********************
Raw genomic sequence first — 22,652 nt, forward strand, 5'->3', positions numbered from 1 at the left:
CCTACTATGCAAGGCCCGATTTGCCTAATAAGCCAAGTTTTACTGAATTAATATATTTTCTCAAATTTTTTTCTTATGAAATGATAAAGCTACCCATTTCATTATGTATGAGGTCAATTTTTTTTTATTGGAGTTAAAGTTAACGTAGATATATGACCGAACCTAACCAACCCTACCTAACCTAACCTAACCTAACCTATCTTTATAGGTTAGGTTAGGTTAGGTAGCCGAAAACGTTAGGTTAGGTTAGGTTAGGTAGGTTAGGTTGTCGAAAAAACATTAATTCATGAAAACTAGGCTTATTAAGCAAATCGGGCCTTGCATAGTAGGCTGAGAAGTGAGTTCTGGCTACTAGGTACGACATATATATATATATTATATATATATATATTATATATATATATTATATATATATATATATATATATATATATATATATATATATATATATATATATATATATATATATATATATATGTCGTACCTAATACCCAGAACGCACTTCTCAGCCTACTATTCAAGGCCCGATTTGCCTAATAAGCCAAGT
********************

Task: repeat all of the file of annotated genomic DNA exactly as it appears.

Raw genomic sequence first — 22,652 nt, forward strand, 5'->3', positions numbered from 1 at the left:
CCTACTATGCAAGGCCCGATTTGCCTAATAAGCCAAGTTTTACTGAATTAATATATTTTCTCAAATTTTTTTCTTATGAAATGATAAAGCTACCCATTTCATTATGTATGAGGTCAATTTTTTTTTATTGGAGTTAAAGTTAACGTAGATATATGACCGAACCTAACCAACCCTACCTAACCTAACCTAACCTAACCTATCTTTATAGGTTAGGTTAGGTTAGGTAGCCGAAAACGTTAGGTTAGGTTAGGTTAGGTAGGTTAGGTTGTCGAAAAAACATTAATTCATGAAAACTAGGCTTATTAAGCAAATCGGGCCTTGCATAGTAGGCTGAGAAGTGAGTTCTGGCTACTAGGTACGACATATATATATATATTATATATATATATATTATATATATATATTATATATATATATATATATATATATATATATATATATATATATATATATATATATATATATATATATATATATGTCGTACCTAATACCCAGAACGCACTTCTCAGCCTACTATTCAAGGCCCGATTTGCCTAATAAGCCAAGT